Surrounding the pad 202 is a solder mask 214. A contact 222 of electrical component 224 is positioned over pad 202. In one embodiment, contact 222 includes a solder ball of a BGA. The electrical component 224 may be, but is not limited to, a microprocessor, a microcontroller, an application specific integrated circuit (ASIC), an amplifier, a filter, a clock circuit, or the like. The conductive material of pad 202, blind via 206, contact 222, and inner conductive layer 210 may be, but is not limited to, copper, aluminum, gold, or the like. While FIG. 2B shows an electrical component attached to one outer layer of PCB 201, in another embodiment, electrical components can be attached to additional outer layers of PCB 201.

It will be appreciated that blind via 206 extends partially into PCB 201. Generally, a blind via is a via that electrically couples one or more inner layers to an outer layer of a multilayer PCB. Note that blind via 206 is not a through-hole via utilizing a via cap or via plug. A via that connects all layers of a PCB, including the outer layers, is called a “through via” or a “plated through hole via” (PTH).

A vent 204 is positioned in pad 202. In one embodiment, the vent 204 can have approximately parallel walls 207 to form a groove shape. In one embodiment, the vent 204 is sized to permit nearly all of a gas 208 to escape to the atmosphere. In another embodiment, the approximately parallel vent walls 207 are sized to a width (w) to meter escape of the gas 208 such that some gas 208 remains in the blind via 206. In one embodiment, the depth (d) of vent 204 reaches the outer substrate layer of PCB 201; while in another embodiment, the depth of vent 204 does not reach the outer substrate layer of PCB 201 (discussed further in conjunction with FIGS. 6A and 6B.) In the embodiment shown in FIGS. 2A and 2B, the vent 204 runs from the outer edge of pad 202 to blind via 206.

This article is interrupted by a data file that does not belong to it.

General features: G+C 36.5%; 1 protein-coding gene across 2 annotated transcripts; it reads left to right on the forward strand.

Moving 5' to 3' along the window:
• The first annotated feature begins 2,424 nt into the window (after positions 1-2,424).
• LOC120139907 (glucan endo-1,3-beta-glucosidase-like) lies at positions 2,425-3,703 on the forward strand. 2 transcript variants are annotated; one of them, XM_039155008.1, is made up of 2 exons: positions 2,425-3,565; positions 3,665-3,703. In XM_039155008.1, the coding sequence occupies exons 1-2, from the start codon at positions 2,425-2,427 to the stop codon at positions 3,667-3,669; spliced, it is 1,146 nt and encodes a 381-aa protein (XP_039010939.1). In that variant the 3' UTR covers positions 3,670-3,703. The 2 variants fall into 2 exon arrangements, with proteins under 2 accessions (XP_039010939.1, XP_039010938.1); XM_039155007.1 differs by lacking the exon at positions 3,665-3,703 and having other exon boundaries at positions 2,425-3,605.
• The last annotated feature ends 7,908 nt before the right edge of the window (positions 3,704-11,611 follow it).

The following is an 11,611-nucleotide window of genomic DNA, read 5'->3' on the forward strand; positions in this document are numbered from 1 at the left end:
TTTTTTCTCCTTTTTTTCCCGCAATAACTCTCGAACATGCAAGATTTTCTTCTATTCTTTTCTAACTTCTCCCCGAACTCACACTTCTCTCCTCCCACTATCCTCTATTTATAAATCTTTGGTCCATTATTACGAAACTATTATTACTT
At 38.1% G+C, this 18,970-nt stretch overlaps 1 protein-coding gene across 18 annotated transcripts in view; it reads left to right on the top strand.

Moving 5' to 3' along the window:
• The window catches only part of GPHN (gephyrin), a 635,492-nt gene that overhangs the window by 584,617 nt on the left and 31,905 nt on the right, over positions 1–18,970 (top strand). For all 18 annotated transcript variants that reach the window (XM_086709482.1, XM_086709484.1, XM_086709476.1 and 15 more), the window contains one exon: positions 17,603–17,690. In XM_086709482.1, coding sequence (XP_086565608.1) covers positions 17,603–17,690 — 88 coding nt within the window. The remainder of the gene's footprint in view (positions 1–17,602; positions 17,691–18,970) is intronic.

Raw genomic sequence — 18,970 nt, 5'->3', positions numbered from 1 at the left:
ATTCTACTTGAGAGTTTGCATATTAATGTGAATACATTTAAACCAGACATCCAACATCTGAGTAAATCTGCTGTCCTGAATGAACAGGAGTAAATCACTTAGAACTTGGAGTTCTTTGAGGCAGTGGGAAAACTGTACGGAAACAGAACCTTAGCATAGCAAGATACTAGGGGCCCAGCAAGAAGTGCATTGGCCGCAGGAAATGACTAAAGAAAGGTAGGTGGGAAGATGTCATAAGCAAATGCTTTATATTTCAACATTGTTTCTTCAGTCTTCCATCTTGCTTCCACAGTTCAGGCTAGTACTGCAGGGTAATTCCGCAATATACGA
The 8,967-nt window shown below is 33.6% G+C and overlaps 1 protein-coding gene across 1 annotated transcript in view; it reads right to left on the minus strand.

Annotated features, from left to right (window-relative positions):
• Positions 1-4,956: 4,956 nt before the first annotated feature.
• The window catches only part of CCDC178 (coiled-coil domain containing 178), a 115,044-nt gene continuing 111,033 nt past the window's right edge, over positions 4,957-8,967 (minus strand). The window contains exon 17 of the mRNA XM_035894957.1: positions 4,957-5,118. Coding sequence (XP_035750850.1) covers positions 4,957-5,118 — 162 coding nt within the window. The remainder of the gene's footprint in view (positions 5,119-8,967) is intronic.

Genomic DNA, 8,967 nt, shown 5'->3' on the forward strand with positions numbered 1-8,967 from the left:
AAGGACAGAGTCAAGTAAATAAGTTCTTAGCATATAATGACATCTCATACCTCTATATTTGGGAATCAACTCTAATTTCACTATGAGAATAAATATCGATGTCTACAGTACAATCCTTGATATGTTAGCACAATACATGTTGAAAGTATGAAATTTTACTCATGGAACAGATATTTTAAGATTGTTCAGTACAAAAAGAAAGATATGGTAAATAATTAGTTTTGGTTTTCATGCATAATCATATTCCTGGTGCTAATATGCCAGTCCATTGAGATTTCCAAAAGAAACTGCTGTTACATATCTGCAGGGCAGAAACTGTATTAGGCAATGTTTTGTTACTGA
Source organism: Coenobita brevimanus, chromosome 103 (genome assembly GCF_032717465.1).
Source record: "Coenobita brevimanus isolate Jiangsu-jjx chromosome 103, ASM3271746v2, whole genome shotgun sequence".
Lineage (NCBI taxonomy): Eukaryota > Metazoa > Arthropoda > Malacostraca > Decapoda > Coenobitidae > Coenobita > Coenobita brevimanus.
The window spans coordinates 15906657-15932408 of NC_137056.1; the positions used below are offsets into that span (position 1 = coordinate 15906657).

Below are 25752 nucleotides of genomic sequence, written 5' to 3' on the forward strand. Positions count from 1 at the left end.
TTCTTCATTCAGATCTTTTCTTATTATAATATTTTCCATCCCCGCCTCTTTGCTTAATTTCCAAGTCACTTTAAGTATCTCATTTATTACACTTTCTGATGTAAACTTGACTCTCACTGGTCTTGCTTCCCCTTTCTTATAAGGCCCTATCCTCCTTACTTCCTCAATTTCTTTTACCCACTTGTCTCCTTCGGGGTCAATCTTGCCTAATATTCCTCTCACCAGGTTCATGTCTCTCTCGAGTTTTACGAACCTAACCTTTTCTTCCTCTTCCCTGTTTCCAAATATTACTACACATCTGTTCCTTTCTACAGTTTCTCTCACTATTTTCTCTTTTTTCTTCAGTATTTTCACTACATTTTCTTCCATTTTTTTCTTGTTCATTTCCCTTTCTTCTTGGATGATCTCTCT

A gap placed at the outer edge of the pad 202 allows clearance for gas 208 to escape the vent 204. In one embodiment shown in FIGS. 2A and 2B, surrounding the pad 202 is the solder mask 214 where a gap (g) is between the solder mask 214 and the outer edge of pad 202. Solder will not adhere to the outer layer of substrate of PCB 201 or to solder mask 214. As a result, the venting path (vent 204 plus gap g between pad 202 and solder mask 214) will not become filled or clogged with solder during a solder reflow process. In an alternative embodiment, a gap is placed at the outlet of the vent 204 between the solder mask 214 and the outer edge of pad 202. Such a gap is does not surround the entire pad 202. For example, the gap may be approximately the same width as the width (w) of the vent 204.